Director Brendon Fox employs the scene to set a brisk, yet well-tempered pace, and draws excellent performances all around, although the silent bookends of the performance, with actor Anthony Adu in a World War I uniform, arriving in Navarre, removing his soldier's garb, and joining the troupe, and to reverse his wardrobe at the end, sing a lovely madrigal, and presumably return to the Great War, is a bit of a head-scratcher, unless to employ the uniform to represent the big, bad, outside world, or as an excuse to adorn the ensemble in a very stylish wardrobe by Meghan Anderson Doyle—the latter reason alone justifying the choice, which could have been done without any heavy-handed "message." A costume consistent with a mourner (of a plague victim) would have been more accurate, if one wanted to contexualize the original period and intent; and besides, French royalty did not exist after 1848, almost 50 years before the WWI.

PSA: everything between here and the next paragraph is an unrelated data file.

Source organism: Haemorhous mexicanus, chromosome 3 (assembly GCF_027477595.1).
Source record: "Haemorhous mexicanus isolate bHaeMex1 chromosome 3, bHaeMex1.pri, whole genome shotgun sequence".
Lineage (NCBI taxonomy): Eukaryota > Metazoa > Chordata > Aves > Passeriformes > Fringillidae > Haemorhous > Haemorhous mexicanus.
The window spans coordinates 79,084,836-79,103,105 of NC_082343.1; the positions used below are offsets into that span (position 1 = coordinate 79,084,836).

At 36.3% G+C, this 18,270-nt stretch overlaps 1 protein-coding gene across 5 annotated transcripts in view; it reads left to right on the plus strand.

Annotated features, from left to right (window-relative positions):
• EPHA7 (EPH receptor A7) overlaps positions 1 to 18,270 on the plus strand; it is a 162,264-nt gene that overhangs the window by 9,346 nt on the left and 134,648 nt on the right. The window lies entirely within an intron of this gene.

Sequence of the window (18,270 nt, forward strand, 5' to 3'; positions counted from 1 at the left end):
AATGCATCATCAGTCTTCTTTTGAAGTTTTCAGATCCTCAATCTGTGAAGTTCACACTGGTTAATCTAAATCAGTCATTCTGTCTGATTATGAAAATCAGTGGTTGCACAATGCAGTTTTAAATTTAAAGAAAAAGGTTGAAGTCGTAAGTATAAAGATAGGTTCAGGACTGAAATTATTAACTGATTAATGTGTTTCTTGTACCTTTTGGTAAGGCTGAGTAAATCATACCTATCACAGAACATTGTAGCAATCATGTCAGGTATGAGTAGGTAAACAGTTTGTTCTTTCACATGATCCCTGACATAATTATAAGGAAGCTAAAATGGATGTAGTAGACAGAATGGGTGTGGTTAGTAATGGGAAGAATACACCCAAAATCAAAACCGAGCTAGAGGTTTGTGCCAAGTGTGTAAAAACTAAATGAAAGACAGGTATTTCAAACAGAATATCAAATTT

The repartee between King Ferdinand of Navarre (Marco Robinson) and the Princess of France (Desirée Mee Jung) is delightful, as Robinson embraces both a monarch's formality and a man's desire, which leaves him overmatched by the Princess, as a regal Jung dishes out delicious zingers, while dancing rhetorical circles around him. Brynn Tucker serves a sassy and playful sauce, as her Rosaline reminds Seth Dhonau's silver-tongued, erudite Berowne that despite his world-class verse, he foreswore his oath to woo her. (LOL! Talk about a double-standard: "Keep going! I'm flattered! No! Stop!"). Great shtick by Rafael Untalan as Armado and exquisite comedic timing by Michael Bouchard as Costard. Scott Coopwood's Boyet sparkles with wit and sarcasm.
The Colorado Shakespeare Festival's presentation of Love's Labour's Lost runs through August 12th. For tickets: https://cupresents.org.
1 Mark Anderson, "Shakespeare" by Another Name, Gotham Books, New York, 2005, pp. 160-61.
2 Ibid, pp. 12-13.
3 Ibid, pp. 28-29.
4 Ibid, pp. 15-16.
5 Ibid, p. 261.
6 Ibid, p. 261.
7 Ibid, p. 263.
8 Ibid, p. 20.